It all comes across like a well-meaning but mundane TV drama from the '60s, only with sodomy. Elliot might as well be locked up in the Quinn Martin Penitentiary for boring guys. The idea that this is going to be some gay exposé about prison life is bandied about—Elliot is shocked to see prison queens in make up (as are we—where did they get all the Maybelline?), and guy-on-guy comfort occasionally comes up in conversation—but for the most part, the film keeps a safe distance from any kind of controversy about prison sex (greetings, heterosexual moviegoer!). The only real sexual predator is the wormy and physically unimposing Evans, whose attempted seduction of the dim Elliot is reminiscent of Pepe Le Pew's attempted seduction of a spray-painted cat. There's no real power structure or sexual hierarchy in this joint, no danger-lurking-in-every-shower-stall for our young moron, and his lurid and inevitable assault seems more like an aberration than a fact of prison life, which sadly, is so often the case.
Since our hero is such a dunce, it's hard to muster a lot of sympathy for him; Opie Taylor was more streetwise than this clown, and all he knew about jail was that Otis the Drunk used it as a home away from home.
Mainly, Caged Men is just a prison soap opera without the high-drama. While we await Elliot's inevitable take down, we're treated to a few quirky touches, like a cigar-smoking, pot-growing dwarf prisoner and a music-loving giant prisoner (played by professional wrestling legend Abdullah the Butcher). An inane—and inexplicably important—subplot involves Elliot's duplicitous girlfriend, who believes he kept the money from the heist and hid it away, because people who fall out of moving vehicles are always clutching sacks of money when they hit the pavement. In a bizarre and welcome bit of sensationalism, the warden orders Elliot's cellmate to be beaten with a rubber hose for punching out an aggressive queen.
The whole thing ends as stupidly as it started, with Elliot an even bigger doofus than he was in the beginning—as if that's possible.
Code Red turnkeys this one with extra care. The transfer is very decent; there's some print damage and unsteadiness, but I'm sure these were part of the original print for this low-budget film. Audio is an acceptable Dolby Mono track.
Code Red offers up as good a slate of supplements as you'll find for a film of this, uh, pedigree. We get two commentary tracks. The first is with Alonzo Duralde (author of 101 Must-See Movies for Gay Men) and Dave White, both of whom do the Linoleum Knife podcast. This is basically a riff track, and both Duralde and White are very, very funny, making this track a great way to watch (or re-watch) the film. The second commentary is with Nathaniel Thompson and filmmaker David DeCoteau. This too is a pretty funny track, though DeCoteau and Thompson also talk about the prison-film genre, as well as filmmaking in Canada and another gay-themed prison film that was released around the same time this one was: Fortune and Men's Eyes. Since there's little known about the film—it really is awfully obscure—there's understandably not a lot of background to be had in these.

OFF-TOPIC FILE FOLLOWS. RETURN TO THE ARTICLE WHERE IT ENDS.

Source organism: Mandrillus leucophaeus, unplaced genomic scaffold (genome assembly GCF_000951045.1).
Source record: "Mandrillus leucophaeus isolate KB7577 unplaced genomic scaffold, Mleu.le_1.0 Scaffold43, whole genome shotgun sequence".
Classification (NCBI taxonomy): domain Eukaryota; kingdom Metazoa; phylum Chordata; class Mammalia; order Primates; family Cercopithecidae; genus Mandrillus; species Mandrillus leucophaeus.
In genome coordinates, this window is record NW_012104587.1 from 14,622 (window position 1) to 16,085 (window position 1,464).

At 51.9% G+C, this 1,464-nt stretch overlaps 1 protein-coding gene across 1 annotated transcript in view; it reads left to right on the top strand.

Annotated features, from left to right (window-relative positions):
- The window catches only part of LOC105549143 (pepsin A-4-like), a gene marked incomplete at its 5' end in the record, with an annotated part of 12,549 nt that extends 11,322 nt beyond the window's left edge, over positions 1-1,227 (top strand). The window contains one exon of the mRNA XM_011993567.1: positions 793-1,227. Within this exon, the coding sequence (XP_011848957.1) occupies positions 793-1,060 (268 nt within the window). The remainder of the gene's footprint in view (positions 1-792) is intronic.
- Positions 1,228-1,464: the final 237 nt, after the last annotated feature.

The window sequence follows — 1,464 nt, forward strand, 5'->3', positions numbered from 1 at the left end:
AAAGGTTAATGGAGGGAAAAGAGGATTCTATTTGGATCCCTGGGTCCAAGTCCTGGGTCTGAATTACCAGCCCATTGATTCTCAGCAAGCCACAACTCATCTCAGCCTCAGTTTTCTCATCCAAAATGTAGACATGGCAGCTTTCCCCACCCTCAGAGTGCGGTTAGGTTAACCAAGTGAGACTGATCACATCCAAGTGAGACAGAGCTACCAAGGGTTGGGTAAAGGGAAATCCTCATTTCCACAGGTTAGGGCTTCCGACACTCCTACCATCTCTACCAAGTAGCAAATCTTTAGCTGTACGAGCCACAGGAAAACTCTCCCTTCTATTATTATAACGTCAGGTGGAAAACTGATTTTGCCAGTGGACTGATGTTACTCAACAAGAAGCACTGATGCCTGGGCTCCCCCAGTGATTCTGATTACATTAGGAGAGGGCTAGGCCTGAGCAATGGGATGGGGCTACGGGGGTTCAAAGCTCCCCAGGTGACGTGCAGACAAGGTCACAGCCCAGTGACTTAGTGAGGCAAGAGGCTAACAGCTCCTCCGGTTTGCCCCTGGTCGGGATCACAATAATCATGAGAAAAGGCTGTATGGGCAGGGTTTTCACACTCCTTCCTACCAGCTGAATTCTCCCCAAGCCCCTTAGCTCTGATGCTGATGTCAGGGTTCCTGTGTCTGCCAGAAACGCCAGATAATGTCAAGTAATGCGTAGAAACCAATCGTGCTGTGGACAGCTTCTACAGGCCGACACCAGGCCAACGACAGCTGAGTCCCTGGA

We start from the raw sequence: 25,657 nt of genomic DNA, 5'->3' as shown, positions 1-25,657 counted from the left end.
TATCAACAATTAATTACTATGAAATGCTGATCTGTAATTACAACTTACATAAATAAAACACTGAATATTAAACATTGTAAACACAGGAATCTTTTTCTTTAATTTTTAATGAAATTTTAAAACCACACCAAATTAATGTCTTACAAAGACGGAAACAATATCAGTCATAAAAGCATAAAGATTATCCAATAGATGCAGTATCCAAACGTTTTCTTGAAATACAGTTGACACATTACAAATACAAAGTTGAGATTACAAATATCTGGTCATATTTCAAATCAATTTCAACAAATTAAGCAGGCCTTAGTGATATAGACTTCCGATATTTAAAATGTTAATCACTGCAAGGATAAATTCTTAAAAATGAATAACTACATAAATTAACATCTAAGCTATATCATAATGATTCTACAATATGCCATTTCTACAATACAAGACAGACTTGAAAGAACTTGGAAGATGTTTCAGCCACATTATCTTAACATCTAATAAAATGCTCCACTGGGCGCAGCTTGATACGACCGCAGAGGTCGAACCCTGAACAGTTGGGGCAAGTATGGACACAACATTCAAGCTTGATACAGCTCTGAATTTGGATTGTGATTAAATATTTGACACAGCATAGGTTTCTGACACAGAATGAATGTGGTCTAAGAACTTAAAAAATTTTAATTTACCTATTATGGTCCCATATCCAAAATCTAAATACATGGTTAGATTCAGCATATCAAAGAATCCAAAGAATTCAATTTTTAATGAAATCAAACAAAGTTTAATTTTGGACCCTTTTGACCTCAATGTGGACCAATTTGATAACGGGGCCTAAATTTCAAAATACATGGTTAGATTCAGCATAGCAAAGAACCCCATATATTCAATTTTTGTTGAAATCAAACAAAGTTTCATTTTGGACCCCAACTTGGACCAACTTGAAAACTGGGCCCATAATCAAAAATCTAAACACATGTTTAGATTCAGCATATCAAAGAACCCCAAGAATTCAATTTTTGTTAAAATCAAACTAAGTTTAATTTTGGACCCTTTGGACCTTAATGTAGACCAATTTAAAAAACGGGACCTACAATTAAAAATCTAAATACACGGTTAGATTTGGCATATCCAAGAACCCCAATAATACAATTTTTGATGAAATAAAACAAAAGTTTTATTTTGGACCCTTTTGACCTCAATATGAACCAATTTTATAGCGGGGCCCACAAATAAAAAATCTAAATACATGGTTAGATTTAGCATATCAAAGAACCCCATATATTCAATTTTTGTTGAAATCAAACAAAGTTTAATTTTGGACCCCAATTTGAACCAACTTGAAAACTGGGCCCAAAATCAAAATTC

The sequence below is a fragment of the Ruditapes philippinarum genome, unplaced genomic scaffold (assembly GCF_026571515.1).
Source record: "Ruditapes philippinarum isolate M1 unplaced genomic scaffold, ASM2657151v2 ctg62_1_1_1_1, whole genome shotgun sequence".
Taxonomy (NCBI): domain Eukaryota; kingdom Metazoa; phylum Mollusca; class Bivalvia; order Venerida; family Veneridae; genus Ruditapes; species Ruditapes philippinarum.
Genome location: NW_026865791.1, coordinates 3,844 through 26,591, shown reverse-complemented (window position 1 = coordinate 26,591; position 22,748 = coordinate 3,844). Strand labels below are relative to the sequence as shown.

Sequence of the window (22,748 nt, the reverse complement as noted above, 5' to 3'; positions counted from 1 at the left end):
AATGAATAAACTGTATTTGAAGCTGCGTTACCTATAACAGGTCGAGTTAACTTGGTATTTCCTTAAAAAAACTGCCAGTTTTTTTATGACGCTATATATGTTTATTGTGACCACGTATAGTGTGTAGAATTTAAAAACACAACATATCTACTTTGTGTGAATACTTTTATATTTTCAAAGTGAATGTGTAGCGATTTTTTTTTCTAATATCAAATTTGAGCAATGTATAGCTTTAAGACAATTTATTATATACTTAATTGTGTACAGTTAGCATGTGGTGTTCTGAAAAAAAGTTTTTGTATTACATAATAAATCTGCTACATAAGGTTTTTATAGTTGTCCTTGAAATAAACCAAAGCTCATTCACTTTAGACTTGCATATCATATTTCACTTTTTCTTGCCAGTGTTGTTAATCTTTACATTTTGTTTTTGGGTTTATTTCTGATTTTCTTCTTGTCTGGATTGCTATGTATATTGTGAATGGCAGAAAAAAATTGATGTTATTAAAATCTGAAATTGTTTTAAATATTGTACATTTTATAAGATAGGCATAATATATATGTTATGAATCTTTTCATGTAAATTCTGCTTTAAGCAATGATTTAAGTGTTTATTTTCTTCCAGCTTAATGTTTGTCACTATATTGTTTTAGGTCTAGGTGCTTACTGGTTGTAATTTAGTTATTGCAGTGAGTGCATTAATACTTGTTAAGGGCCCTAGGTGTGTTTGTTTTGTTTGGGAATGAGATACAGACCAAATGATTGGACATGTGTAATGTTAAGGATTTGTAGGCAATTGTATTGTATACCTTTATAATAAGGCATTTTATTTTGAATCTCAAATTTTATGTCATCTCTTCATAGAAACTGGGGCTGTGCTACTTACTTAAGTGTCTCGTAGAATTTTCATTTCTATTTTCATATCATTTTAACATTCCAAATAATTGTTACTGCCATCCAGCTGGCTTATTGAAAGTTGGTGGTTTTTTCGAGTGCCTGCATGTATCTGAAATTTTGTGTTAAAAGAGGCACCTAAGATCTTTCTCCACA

As an extra-special bonus, we get the Unmatted Shower Sequence, which is basically a shower scene from the film in which Stephanson's dong appears on screen, rather than being cut off by the framing.
Since this film is part of Maria Kanellis' Maria's B-Movie Mayhem line, we also get intros and outros with Kanellis, as well as her music video, a fixture on these discs. There's also a trailer for Caged Men, as well as the usual line-up of Code Red trailers.
Maria's B-Movie Mayhem: Caged Men offers a dreadful movie with cool supplements—the hallmarks of a fine Code Red package.
The film is guilty, and I'm not even going to talk about what awaits on "the inside." Code Red is free to go and dig up more obscure abominations.
Now I need a shower…in solitary.
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Scales of Justice
Studio: Code Red